When Prisons Locked Down, Prisoners Were Denied Release
Leaving prison often hinges on completing rehabilitative programming. The pandemic caused many of these required courses to be put on hold.
When Lorenzo Culbero appeared before the New York parole board in December, nearly 15 years after he was incarcerated and four months before his potential release date, the board deferred its decision for 18 months. Culbero said the board cited his failure to complete a substance use program as one of the reasons for its decision.
The New York Department of Corrections and Community Supervision (DOCCS) shut down programming at Attica Correctional Facility, where Culbero is currently held, between March and June last year to limit the spread of COVID-19. DOCCS didn’t enroll Culbero in his seven and a half month Alcohol and Substance Abuse Treatment program until July, preventing him from finishing the course before his December hearing. Though he finished the required course this year in February—before his initial scheduled release date—the parole board won’t consider his case again until June 2022.
“I found it completely unfair that [the parole board] would consider my failure to complete a program that they themselves had closed because of the pandemic,” Culbero told The Appeal in an email. The New York State Board of Parole is part of DOCCS.
Prison systems often assign rehabilitative programming as a condition to be given parole and release. Though such programming exists across the country, required courses vary by jurisdiction. In some states, programming must be completed before parole is granted, while in others, parole can be granted but prisoners are not released until they complete assigned courses.
As prisons implemented lockdowns last year to fight the pandemic, incarcerated people were unable to enroll in programming they needed for release. Activists told The Appeal that governors should have more frequently used their clemency powers to commute sentences during that time.
“What state governments did was kind of just take a back seat and hoped for the best. And people died because of that,” Melvin Medina, a national campaign strategist for the ACLU, told The Appeal. “Across the board, [department of corrections’] responses and governors’ responses in particular showed an incredible amount of cowardice.”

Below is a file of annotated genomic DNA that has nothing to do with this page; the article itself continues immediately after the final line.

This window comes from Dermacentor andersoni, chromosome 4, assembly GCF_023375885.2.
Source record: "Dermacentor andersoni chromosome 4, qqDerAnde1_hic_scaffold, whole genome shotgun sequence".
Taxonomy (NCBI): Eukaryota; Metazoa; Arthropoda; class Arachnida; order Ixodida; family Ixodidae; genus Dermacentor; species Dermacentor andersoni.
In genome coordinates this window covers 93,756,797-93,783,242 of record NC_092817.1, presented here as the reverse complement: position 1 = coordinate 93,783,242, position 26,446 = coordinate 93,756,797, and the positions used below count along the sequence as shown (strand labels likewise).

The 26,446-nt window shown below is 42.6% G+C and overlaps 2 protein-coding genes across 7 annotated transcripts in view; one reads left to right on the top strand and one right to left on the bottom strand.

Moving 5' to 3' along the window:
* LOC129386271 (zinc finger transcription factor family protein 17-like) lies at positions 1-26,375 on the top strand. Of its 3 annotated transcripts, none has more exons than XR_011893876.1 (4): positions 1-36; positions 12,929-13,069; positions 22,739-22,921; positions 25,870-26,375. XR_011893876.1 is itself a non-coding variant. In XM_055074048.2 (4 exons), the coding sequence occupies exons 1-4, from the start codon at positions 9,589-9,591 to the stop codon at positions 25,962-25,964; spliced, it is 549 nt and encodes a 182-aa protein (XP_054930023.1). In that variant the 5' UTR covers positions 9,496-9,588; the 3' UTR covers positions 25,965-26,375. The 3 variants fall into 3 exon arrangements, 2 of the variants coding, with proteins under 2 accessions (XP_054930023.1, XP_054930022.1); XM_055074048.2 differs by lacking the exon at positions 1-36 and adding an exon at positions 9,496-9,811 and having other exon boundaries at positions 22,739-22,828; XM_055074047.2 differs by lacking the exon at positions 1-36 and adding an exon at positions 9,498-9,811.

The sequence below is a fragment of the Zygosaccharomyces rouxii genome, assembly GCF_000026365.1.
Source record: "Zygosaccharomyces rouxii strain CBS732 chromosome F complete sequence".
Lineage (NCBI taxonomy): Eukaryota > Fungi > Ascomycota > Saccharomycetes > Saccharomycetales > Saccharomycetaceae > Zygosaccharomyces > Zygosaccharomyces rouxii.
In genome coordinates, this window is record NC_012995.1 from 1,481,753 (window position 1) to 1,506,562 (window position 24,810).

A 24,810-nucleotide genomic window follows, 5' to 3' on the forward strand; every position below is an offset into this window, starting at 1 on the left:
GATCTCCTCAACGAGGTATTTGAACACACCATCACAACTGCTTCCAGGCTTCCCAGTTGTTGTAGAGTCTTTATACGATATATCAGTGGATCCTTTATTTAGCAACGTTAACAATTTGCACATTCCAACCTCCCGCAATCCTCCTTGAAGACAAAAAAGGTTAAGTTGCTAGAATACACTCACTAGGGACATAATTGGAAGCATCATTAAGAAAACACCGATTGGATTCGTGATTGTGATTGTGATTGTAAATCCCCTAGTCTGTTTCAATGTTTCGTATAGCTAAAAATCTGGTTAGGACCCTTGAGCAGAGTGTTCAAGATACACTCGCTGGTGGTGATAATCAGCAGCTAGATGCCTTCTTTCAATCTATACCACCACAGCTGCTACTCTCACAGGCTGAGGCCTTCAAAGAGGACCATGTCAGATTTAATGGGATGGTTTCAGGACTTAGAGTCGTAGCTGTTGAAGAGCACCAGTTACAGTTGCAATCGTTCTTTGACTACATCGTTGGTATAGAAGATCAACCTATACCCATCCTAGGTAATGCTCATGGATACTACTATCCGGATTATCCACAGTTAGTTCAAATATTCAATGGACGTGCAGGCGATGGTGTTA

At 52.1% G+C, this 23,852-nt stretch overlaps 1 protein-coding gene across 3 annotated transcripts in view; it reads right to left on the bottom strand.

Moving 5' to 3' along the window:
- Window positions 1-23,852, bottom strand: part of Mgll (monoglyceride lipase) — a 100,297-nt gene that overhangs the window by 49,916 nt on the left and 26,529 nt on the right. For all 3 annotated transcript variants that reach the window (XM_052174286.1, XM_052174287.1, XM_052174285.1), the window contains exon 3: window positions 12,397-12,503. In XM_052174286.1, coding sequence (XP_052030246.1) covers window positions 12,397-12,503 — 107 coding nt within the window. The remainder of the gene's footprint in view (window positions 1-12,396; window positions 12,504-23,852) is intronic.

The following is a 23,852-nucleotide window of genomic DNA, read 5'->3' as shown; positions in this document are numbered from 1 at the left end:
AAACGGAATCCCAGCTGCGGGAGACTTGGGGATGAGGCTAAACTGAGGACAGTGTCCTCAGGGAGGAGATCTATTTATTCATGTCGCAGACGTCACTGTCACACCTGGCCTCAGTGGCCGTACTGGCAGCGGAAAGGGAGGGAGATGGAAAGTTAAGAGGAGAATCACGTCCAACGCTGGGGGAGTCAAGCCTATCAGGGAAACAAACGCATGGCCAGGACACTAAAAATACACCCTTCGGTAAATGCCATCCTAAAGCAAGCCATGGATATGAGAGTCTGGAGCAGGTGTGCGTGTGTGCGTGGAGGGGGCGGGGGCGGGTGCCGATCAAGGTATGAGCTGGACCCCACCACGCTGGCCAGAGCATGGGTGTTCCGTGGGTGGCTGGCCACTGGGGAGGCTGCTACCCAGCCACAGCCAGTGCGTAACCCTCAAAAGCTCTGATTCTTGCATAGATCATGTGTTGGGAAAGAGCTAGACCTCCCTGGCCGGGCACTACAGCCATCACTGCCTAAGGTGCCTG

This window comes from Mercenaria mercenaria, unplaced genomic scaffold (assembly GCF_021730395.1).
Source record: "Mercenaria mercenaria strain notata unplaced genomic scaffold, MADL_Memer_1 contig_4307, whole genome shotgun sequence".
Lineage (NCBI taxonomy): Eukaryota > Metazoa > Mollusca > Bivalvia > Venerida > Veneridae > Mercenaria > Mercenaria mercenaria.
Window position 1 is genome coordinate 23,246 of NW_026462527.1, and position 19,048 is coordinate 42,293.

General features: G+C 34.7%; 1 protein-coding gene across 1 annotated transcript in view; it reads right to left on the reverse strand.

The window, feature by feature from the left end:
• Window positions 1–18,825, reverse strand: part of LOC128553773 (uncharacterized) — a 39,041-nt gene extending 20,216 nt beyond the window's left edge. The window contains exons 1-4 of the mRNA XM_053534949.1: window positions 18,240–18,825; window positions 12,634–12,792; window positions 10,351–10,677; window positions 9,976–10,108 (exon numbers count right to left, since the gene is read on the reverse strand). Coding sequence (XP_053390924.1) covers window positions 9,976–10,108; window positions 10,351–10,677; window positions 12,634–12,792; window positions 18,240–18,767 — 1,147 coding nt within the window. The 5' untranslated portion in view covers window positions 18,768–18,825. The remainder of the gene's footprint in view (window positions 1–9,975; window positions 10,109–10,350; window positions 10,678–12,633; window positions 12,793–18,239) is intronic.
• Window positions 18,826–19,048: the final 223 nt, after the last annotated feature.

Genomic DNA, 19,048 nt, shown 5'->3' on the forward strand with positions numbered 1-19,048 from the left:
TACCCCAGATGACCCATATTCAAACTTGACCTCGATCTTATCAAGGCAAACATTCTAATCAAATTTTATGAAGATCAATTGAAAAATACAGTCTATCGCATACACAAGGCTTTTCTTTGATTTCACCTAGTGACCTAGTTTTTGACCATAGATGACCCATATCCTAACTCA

The New York-based Legal Aid Society told The Appeal that 40 incarcerated people had contacted the organization since the start of the pandemic to express concerns about their inability to complete programs because of COVID-19. Half of those who reached out had lost their conditional release dates, a type of statutory release.
The New York Department of Corrections and Community Supervision told The Appeal that “if an incarcerated individual fails to complete a program to no fault of their own, it isn’t held against them.” When asked about the information from the Legal Aid Society, a spokesperson said in an email: “There is no way to comment on the 20 individuals you reference without reviewing each case. Conditional Release is not a given, as it is based on a number of variables including completion of programs, as well earned good time which by law is based on good institutional behavior.”
In Michigan, parole was deferred for 232 people in custody as of June 16 because they have not completed programming, according to the state’s prison agency.
Chris Gautz, the state’s Department of Corrections spokesperson, said programming at all facilities except the system’s intake center has now resumed. “We also worked incredibly hard to keep [programming] going for as long as we could and at as many facilities as we could because we want people to be able to parole on time.”
In May 2020, a Tennessee attorney said that more than 1,000 people had been granted parole in his state but couldn’t complete the required programming needed for release because of pandemic-related shutdowns.
Between March 2020 and March 2021, 42 Texas prisoners died after being granted parole but before they were released from prison. Eighteen of those people died from COVID-related complications. Many were waiting to complete programming.
In addition to facility lockdowns, some prisons stopped transferring incarcerated people to prevent the spread of COVID-19. As a result, prisoners were prevented from moving to facilities that offered courses they needed.
In September, Tim Reed was arrested for a parole violation in New York after his ankle monitor died, he says, while he was receiving medical attention in a hospital. (DOCCS alleged Reed tried to flee when parole officers visited his home the next morning, a claim Reed’s wife said was fabricated.) He accepted a 90-day drug treatment program, instead of a longer sentence, hoping to quickly “do my 90 days so I can get back to my family,” he said.
But after initially being held in a county jail, it wasn’t until December that Reed was transferred to Franklin Correctional Facility, where he was only then able to begin his 90-day program. He spent a total of seven months in three facilities, and said he caught COVID-19 while incarcerated. He was released in March.
When asked for comment, DOCCS said Reed’s transfers between facilities occurred according to protocol.
“I feel they never should have never even sent me upstate for a parole violation during a pandemic in the first place,” Reed told The Appeal. “You could have just let me do my 90 days in a county jail or not even violate me for something so small.”